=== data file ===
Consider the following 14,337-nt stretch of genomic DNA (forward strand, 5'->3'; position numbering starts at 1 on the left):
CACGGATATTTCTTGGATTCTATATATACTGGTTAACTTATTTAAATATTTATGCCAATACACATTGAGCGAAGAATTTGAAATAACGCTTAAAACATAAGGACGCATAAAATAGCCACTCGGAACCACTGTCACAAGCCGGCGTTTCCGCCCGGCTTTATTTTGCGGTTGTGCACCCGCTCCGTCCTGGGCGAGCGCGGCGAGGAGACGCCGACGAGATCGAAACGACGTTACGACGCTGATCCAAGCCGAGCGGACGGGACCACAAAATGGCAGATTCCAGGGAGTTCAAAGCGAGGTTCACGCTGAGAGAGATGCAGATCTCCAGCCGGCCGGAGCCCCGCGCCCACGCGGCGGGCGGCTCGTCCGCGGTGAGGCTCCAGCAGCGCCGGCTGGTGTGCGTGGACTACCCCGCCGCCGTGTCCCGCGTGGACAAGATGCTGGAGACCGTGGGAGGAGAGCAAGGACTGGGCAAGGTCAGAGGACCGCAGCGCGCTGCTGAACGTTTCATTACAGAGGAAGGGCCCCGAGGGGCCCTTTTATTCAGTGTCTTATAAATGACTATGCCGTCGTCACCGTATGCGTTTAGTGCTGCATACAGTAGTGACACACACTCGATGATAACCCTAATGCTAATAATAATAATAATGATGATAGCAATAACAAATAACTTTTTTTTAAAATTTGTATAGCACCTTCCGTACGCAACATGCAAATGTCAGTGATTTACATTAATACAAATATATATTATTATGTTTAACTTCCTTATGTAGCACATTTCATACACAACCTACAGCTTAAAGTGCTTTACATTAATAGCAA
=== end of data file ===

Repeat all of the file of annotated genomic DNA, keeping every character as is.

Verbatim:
Consider the following 14,337-nt stretch of genomic DNA (forward strand, 5'->3'; position numbering starts at 1 on the left):
CACGGATATTTCTTGGATTCTATATATACTGGTTAACTTATTTAAATATTTATGCCAATACACATTGAGCGAAGAATTTGAAATAACGCTTAAAACATAAGGACGCATAAAATAGCCACTCGGAACCACTGTCACAAGCCGGCGTTTCCGCCCGGCTTTATTTTGCGGTTGTGCACCCGCTCCGTCCTGGGCGAGCGCGGCGAGGAGACGCCGACGAGATCGAAACGACGTTACGACGCTGATCCAAGCCGAGCGGACGGGACCACAAAATGGCAGATTCCAGGGAGTTCAAAGCGAGGTTCACGCTGAGAGAGATGCAGATCTCCAGCCGGCCGGAGCCCCGCGCCCACGCGGCGGGCGGCTCGTCCGCGGTGAGGCTCCAGCAGCGCCGGCTGGTGTGCGTGGACTACCCCGCCGCCGTGTCCCGCGTGGACAAGATGCTGGAGACCGTGGGAGGAGAGCAAGGACTGGGCAAGGTCAGAGGACCGCAGCGCGCTGCTGAACGTTTCATTACAGAGGAAGGGCCCCGAGGGGCCCTTTTATTCAGTGTCTTATAAATGACTATGCCGTCGTCACCGTATGCGTTTAGTGCTGCATACAGTAGTGACACACACTCGATGATAACCCTAATGCTAATAATAATAATAATGATGATAGCAATAACAAATAACTTTTTTTTAAAATTTGTATAGCACCTTCCGTACGCAACATGCAAATGTCAGTGATTTACATTAATACAAATATATATTATTATGTTTAACTTCCTTATGTAGCACATTTCATACACAACCTACAGCTTAAAGTGCTTTACATTAATAGCAA